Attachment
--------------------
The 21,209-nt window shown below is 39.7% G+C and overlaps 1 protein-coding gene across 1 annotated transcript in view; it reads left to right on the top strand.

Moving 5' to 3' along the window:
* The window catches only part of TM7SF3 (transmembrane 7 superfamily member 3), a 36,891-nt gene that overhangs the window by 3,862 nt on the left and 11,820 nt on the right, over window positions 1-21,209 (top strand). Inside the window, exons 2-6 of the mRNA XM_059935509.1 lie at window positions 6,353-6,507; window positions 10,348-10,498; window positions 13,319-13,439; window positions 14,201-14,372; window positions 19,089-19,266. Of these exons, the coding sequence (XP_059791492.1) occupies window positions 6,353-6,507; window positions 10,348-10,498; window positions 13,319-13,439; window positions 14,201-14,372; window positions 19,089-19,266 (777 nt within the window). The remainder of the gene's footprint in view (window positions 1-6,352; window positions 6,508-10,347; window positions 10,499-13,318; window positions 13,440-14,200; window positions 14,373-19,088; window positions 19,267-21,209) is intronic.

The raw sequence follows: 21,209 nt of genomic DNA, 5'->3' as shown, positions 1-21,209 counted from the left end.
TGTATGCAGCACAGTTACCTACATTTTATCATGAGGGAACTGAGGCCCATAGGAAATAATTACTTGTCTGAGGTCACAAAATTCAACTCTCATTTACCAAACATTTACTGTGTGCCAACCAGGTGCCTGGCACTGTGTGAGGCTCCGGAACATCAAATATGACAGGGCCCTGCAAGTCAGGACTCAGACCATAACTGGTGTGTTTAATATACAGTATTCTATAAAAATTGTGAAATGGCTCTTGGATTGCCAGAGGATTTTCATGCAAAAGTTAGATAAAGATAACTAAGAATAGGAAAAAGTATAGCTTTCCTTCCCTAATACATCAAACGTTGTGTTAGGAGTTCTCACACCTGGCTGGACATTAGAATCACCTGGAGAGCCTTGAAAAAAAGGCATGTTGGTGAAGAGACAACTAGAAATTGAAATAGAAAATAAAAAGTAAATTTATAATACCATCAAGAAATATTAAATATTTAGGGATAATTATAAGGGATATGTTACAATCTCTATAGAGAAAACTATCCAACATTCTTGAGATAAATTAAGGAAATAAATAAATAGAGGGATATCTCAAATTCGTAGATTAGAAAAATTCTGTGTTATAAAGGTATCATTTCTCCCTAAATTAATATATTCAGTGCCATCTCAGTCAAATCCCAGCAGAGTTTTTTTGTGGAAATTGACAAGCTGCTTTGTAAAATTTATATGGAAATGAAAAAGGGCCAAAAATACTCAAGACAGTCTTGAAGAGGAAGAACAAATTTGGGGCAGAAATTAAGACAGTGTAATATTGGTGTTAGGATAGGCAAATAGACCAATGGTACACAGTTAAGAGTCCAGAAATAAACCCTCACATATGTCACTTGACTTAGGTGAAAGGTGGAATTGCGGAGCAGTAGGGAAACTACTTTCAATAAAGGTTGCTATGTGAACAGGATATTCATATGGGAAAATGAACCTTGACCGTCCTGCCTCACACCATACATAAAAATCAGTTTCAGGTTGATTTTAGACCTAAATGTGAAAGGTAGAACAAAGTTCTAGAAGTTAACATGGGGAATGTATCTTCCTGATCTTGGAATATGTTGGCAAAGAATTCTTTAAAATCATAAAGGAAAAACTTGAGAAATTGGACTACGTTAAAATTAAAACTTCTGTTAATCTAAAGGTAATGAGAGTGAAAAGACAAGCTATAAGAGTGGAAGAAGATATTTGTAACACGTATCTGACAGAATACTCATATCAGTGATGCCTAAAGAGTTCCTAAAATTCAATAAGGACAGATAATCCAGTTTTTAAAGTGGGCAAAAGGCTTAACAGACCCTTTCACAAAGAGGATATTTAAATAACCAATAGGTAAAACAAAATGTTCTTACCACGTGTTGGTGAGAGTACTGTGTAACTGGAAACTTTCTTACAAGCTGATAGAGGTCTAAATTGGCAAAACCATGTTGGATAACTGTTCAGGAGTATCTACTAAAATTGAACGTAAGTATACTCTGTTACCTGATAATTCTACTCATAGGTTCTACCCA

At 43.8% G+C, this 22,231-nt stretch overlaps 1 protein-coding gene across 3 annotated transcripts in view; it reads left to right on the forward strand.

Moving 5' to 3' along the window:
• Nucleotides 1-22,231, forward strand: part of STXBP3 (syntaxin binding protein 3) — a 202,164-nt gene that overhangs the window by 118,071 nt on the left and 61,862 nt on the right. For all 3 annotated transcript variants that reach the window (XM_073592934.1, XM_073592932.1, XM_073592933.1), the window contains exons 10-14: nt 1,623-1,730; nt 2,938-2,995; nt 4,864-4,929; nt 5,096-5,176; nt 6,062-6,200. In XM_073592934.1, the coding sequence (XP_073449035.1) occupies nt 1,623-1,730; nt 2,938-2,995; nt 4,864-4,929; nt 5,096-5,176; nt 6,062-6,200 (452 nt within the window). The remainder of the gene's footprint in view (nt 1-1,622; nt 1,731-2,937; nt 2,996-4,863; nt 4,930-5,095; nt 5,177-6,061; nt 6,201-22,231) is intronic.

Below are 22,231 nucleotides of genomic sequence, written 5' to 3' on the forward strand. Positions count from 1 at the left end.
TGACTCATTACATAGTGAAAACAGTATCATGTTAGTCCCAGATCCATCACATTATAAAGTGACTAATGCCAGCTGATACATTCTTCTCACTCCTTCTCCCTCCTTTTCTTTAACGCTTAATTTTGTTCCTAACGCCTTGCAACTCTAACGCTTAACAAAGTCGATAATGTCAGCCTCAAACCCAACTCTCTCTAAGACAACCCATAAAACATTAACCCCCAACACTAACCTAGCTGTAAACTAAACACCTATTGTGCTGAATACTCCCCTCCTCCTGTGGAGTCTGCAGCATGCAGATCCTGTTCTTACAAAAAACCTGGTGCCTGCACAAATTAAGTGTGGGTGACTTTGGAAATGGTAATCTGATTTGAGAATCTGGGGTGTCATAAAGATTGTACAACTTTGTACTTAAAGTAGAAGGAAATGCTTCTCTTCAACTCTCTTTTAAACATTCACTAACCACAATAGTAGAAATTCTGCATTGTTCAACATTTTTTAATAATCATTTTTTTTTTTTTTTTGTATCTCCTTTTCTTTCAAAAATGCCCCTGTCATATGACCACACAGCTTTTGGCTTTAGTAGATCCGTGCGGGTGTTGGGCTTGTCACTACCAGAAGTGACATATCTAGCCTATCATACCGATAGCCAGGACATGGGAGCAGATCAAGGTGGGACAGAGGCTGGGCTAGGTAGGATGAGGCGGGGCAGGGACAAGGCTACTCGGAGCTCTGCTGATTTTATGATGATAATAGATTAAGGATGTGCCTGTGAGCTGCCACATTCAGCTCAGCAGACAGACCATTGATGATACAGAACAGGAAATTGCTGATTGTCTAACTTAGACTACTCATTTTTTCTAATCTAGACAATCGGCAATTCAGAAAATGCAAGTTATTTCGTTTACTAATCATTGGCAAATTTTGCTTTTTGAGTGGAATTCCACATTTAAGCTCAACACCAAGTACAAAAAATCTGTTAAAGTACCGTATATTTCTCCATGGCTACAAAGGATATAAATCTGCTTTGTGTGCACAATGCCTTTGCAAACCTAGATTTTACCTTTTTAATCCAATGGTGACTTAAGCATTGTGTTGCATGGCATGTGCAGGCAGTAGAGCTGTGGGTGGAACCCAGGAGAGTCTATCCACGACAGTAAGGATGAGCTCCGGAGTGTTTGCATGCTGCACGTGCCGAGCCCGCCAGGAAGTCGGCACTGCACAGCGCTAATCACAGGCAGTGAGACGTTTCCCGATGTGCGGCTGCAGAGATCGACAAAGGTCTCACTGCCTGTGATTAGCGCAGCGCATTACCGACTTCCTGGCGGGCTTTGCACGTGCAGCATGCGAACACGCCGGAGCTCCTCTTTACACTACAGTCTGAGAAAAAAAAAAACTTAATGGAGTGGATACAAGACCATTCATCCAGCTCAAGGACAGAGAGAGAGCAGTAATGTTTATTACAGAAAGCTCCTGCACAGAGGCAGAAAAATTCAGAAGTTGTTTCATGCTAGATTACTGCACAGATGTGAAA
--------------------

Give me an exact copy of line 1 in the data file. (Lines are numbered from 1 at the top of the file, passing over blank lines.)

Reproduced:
The 21,209-nt window shown below is 39.7% G+C and overlaps 1 protein-coding gene across 1 annotated transcript in view; it reads left to right on the top strand.